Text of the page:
The Man is in the house!

AlexanderIII

Senior Member
Russian
Dear all,
Could you please help me out with a difficulty in the novel by Dennis Lehane 'Gone, Baby, Gone'?



“Damn!” Cheese reared back on his heels. “You brought yourself the law with you. The Man is in the house!” he shouted. “In da house. Poole and…”-he snapped his fingers-“Broussard. Right? Thought you boys left Narco.”


Context: Cheese is a name of a convict. Three detectives come to visit him in jail. One of them is Cheese's former classmate, the two others (Poole and Broussard) are from the police. Cheese is of Scandinavian origin but he thinks himself Afro-American and speaks like heroes of Blaxploatation cinema epoch. Cheese calls one of the policemen 'Man'. There is something here I don't understand. I saw the phrase '…in da house' in an add of some TV show in Moscow subway some years ago but it does not ring a bell for me. What is the meaning of 'the house' here? Is it prison?
 
  • PaulQ

    Banned
    UK
    English - England
    to be in the house = to be here to the speaker's advantage; to be present in the same building or area to the speaker's advantage.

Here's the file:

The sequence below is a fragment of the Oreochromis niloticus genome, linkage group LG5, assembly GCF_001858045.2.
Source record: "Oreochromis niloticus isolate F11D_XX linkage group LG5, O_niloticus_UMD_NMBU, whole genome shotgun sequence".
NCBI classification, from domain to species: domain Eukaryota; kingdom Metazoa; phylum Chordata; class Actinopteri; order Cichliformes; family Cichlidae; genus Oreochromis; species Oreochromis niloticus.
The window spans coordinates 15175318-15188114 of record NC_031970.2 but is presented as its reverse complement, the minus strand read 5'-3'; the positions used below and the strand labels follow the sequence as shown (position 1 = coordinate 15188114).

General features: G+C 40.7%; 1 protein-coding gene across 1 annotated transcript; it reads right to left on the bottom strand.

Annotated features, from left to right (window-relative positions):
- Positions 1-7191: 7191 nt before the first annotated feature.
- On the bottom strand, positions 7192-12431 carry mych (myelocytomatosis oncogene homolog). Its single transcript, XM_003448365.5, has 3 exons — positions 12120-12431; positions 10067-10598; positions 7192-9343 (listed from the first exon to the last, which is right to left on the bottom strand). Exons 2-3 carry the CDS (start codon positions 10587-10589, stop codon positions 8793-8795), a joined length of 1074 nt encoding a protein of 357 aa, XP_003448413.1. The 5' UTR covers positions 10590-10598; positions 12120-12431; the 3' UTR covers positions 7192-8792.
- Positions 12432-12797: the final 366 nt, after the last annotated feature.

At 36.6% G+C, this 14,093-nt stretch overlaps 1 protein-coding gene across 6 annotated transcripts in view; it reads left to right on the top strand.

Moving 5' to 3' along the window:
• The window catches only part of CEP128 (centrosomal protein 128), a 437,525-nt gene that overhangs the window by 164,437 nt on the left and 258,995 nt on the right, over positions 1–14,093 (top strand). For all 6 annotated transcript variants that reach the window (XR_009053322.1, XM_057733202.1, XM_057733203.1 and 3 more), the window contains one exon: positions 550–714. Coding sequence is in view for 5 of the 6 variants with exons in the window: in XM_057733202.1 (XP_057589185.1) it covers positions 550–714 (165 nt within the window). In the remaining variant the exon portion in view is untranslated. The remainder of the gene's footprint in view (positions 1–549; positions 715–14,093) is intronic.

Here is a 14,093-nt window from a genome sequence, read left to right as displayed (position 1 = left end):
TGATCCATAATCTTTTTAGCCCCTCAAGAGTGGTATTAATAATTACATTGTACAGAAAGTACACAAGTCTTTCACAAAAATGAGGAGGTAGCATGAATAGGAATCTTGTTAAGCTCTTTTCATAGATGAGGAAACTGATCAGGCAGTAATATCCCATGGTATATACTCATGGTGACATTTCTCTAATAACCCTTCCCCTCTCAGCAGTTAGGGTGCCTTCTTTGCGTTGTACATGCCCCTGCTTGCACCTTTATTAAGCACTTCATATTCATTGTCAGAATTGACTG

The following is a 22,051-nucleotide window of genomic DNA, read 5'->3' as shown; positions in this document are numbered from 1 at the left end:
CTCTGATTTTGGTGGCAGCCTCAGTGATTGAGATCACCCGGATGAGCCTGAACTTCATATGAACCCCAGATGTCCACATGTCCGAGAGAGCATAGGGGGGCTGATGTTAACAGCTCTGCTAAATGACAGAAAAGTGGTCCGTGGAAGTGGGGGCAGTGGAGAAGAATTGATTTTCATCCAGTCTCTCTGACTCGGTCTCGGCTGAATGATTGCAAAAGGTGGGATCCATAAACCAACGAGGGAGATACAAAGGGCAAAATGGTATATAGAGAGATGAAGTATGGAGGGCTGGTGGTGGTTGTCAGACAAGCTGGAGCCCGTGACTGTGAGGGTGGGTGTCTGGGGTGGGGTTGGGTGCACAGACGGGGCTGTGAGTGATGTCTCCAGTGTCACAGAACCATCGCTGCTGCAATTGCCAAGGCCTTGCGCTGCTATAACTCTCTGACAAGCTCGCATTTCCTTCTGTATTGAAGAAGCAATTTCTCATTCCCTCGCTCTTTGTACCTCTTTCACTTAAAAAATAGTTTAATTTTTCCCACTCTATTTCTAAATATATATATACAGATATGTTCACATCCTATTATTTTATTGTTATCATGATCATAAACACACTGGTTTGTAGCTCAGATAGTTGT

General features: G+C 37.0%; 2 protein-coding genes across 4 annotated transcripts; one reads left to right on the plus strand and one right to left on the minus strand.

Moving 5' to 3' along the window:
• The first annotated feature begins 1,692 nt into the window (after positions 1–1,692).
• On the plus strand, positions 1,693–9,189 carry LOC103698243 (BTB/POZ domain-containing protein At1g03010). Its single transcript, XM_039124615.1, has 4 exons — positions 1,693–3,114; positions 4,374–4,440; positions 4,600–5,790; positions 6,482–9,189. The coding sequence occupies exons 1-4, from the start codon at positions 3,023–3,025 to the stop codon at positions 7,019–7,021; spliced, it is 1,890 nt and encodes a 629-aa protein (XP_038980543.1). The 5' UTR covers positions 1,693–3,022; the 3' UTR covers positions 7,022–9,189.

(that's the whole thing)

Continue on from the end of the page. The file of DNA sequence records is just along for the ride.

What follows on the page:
Urban Dictionary: in the house: "Indicates favorably the arrival of a person, thing or idea to any location."
    Ladies and gentlemen, get up on your feet and make some noise because BOBBY BROWN is in the house.

    Other possibilities:

    1. In da house (possible but less likely.)
    An exclamation used as a compliment, especially if the person is considered very knowledgeable and has helped a person out in some way with little difficulty doing so.
    A man helps a woman open a stuck jar through some clever means, she would declare: "That was easy! You in da house man!"


    3. in da house (possible but less likely.)
    Incarcerated; imprisoned in the slammer or clink.
    In da house = in jail, prison or similar.
     

    Packard

    Senior Member
    USA, English
    "The Man" refers to a law enforcement officer. "The Man is in the house..." would be a shouted warning to others that there is a cop in the building.
     

    AlexanderIII

    Senior Member
    Russian
    I see. I guess Cheese's words are emotionally coloured. He shouts as if with joy: 'Look, who has come! What men!' It matches the meaning from the urban dictionary, does it not?
     

    pwmeek

    Senior Member
    English - American
    Cheese is speaking satirically. He is announcing loudly that the police are here. Since he is in jail, there is nothing news-worthy about the appearance of three more policemen, but he is pretending that it is. He is making fun of the three detectives.
     
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